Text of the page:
Yes. Michael, this is Jim Gray again. M&F, we really kind of merged M&F into our operation back prior to merger. We're actually bundling them through our wholesale division. And so most of that -- most of the revenue from the M&F originators, the retail originators has been coming through into Renasant through the wholesale channel for at least through the second quarter. So M&F really did not have much in the way of wholesale business and we are kind of replenishing some of the wholesale that they had. But -- so most of that has already been incorporated into Renasant. Kind of looking at going forward, our volume for the third quarter of $188 million was down from our volume in the second quarter. The second quarter was $246 million, which is really a very high quarter because we did have a lot of refi activity with people kind of getting their loans closed under the gun. Going forward, we would anticipate volume has somewhat stabilized. It may be a little below the $188 million, but it still should be fairly strong. Our pipeline has stabilized back to the pre-second quarter levels and our margins have stabilized as well. One thing that did play in to the third quarter is we did -- since our pipeline dropped and because of derivative accounting, we did have a large negative accrual in the third quarter of approximately $800,000 reflecting the adjustment down in our pipeline. With our pipeline appearing to have stabilized and it has been stable the first 15 days of this quarter, we would not anticipate a large negative accrual coming in the fourth quarter. And without that negative accrual and with margin stabilized, we should see -- I believe there is some upside potential to the gain on sale number in the fourth quarter provided all those things take place.

Michael Rose - Raymond James & Associates, Inc., Research Division

Okay, that's very helpful. And then, I'm sorry if I missed this. I got on the call a little bit late. Is there any change or update to any of the cost saves -- the cost-saving assumptions and would you expect the efficiency target post the M&F deal to be in line with what you originally laid out?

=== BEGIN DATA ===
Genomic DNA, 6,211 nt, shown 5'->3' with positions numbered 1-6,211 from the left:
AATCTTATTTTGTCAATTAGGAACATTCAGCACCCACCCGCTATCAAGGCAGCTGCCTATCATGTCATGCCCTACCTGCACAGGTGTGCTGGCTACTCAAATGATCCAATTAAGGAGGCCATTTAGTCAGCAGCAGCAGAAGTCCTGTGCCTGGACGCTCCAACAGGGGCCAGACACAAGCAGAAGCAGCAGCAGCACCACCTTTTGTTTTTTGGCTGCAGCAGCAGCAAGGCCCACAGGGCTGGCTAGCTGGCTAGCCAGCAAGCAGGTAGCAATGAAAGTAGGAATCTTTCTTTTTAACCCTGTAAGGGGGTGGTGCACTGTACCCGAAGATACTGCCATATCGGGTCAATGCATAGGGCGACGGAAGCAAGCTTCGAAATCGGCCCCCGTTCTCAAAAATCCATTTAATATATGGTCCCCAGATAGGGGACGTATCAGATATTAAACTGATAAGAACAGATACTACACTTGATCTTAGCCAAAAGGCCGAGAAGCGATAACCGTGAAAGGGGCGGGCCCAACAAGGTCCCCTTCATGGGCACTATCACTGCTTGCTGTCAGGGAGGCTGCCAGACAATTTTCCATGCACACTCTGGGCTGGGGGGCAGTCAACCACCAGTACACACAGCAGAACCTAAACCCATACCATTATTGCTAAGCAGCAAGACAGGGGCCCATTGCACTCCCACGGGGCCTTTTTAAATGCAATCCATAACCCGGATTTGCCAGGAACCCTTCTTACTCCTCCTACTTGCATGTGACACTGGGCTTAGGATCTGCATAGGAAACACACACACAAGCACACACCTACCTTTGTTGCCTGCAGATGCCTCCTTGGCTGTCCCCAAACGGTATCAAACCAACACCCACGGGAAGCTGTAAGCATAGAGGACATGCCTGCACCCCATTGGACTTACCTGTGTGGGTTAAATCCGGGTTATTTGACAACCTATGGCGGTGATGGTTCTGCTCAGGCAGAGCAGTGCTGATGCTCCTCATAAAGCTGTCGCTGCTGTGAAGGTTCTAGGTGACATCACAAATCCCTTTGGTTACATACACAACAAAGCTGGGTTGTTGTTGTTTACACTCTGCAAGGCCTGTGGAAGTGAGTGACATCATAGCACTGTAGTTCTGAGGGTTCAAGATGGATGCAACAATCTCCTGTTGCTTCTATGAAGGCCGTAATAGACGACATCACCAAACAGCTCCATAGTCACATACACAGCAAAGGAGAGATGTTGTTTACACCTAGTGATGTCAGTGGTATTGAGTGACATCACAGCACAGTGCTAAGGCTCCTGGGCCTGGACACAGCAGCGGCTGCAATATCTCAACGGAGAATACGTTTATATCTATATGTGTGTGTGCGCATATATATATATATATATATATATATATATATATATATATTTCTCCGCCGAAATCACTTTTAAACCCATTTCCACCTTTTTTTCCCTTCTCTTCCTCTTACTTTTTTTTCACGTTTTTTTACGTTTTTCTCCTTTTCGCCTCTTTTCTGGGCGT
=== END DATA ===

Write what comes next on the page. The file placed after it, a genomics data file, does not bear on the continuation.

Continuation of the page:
Kevin D. Chapman

Hey, Michael, this is Kevin. Short answer is no. We're in line with our expected cost saves and we're in line with what we expected to realize this year, and we still expect to fully realize all cost saves beginning Q1 of '14.

Michael Rose - Raymond James & Associates, Inc., Research Division

Okay, that's helpful. Just 1 final question. How much of the pipeline, as it stands today, is from some of the de novo activity, including the Atlanta ABL team relative to kind of the core franchise?

Michael D. Ross

As far as the pipelines on the de novos, roughly 30% of the pipeline is coming from the de novos. And as far as ABL is concerned, roughly 10% of the pipeline now is coming from ABL. And as we've said for all year, that the ABL team got all their systems in place in the first part of the year and they've been actively prospecting for business since beginning about third quarter. The first deal should close before the end of the month and they've got an active, active list of term sheets out there in the market and we feel very good about a lot of them.

Michael Rose - Raymond James & Associates, Inc., Research Division

Okay, so I should read that commentary as other places that your core markets are actually starting to show, perhaps, a little bit more growth than some of the de novo? Because if I go back a couple of quarters ago, I think the pipeline contribution was much larger from some of the de novos. Is that kind of a correct assumption?

Michael D. Ross

Yes. I think that's a safe assumption.

Operator

Our next question is from Matt Olney from Stephens.

Matt Olney - Stephens Inc., Research Division

Piggybacking on Michael's questions a few minutes ago on the cost saves from the M&F deal, I know in the past you've talked about focusing on the overall profitability of the bank in core operations, some of which is going to be cost saves from M&F. But you've also talked about the normalizing expenses from the OREO, the de novos coming online. So I guess my question is, how should we be thinking about the efficiency ratio beyond just the integration of M&F over the next few years?

Edward Robinson McGraw

We -- one of our biggest initiatives, which you know, Matt, is getting our efficiency ratio down. And as we work through 2014 and 2015, our goal is to get that efficiency ratio down closer to that 60% level and eventually cross over the barrier of being in the 50s.

Matt Olney - Stephens Inc., Research Division

And Robin, does that goal -- are you assuming you need higher rates to get there? Or is that just based off of what you see today within the core operation?

Edward Robinson McGraw

Obviously, higher rates will have a big impact on accelerating that timeframe. We think it will be much more difficult to get there without higher rates. But that would extend the term past that 15-year timeframe.

Matt Olney - Stephens Inc., Research Division

Okay. That's helpful, Robin. And then as far as your focus today, obviously, on the integration of the acquisition, but moving forward, it seems to me you're in a good spot for additional M&A. So can you talk about your M&A strategy? When will you be back acquiring? And I guess, how would you characterize the overall M&A chatter since you've announced that M&F deal a few months ago?

Edward Robinson McGraw